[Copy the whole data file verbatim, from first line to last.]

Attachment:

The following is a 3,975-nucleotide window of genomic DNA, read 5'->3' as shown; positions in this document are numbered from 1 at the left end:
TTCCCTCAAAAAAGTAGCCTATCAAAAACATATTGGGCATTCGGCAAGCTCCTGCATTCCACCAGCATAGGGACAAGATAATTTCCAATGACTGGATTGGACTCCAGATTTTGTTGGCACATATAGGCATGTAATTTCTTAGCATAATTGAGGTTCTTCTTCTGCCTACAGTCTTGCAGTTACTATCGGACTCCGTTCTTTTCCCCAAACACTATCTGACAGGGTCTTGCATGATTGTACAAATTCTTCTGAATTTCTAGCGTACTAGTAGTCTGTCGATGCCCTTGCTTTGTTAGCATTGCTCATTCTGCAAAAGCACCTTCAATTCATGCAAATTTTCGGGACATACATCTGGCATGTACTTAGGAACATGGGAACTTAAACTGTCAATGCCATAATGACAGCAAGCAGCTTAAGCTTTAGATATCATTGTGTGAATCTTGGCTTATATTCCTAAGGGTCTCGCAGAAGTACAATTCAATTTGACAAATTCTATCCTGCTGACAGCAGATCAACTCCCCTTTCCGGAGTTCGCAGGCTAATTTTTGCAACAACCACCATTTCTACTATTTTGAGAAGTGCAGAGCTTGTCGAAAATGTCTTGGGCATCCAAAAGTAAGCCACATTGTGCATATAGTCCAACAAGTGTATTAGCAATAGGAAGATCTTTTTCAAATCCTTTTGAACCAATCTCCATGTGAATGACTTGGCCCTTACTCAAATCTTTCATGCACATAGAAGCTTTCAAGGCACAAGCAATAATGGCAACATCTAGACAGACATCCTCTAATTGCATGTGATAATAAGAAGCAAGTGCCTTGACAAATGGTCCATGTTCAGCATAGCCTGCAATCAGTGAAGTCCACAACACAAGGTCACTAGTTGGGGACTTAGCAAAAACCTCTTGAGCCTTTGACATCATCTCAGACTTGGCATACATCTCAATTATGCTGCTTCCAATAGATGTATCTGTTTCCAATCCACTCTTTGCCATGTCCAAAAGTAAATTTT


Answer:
The following is a 3,975-nucleotide window of genomic DNA, read 5'->3' as shown; positions in this document are numbered from 1 at the left end:
TTCCCTCAAAAAAGTAGCCTATCAAAAACATATTGGGCATTCGGCAAGCTCCTGCATTCCACCAGCATAGGGACAAGATAATTTCCAATGACTGGATTGGACTCCAGATTTTGTTGGCACATATAGGCATGTAATTTCTTAGCATAATTGAGGTTCTTCTTCTGCCTACAGTCTTGCAGTTACTATCGGACTCCGTTCTTTTCCCCAAACACTATCTGACAGGGTCTTGCATGATTGTACAAATTCTTCTGAATTTCTAGCGTACTAGTAGTCTGTCGATGCCCTTGCTTTGTTAGCATTGCTCATTCTGCAAAAGCACCTTCAATTCATGCAAATTTTCGGGACATACATCTGGCATGTACTTAGGAACATGGGAACTTAAACTGTCAATGCCATAATGACAGCAAGCAGCTTAAGCTTTAGATATCATTGTGTGAATCTTGGCTTATATTCCTAAGGGTCTCGCAGAAGTACAATTCAATTTGACAAATTCTATCCTGCTGACAGCAGATCAACTCCCCTTTCCGGAGTTCGCAGGCTAATTTTTGCAACAACCACCATTTCTACTATTTTGAGAAGTGCAGAGCTTGTCGAAAATGTCTTGGGCATCCAAAAGTAAGCCACATTGTGCATATAGTCCAACAAGTGTATTAGCAATAGGAAGATCTTTTTCAAATCCTTTTGAACCAATCTCCATGTGAATGACTTGGCCCTTACTCAAATCTTTCATGCACATAGAAGCTTTCAAGGCACAAGCAATAATGGCAACATCTAGACAGACATCCTCTAATTGCATGTGATAATAAGAAGCAAGTGCCTTGACAAATGGTCCATGTTCAGCATAGCCTGCAATCAGTGAAGTCCACAACACAAGGTCACTAGTTGGGGACTTAGCAAAAACCTCTTGAGCCTTTGACATCATCTCAGACTTGGCATACATCTCAATTATGCTGCTTCCAATAGATGTATCTGTTTCCAATCCACTCTTTGCCATGTCCAAAAGTAAATTTT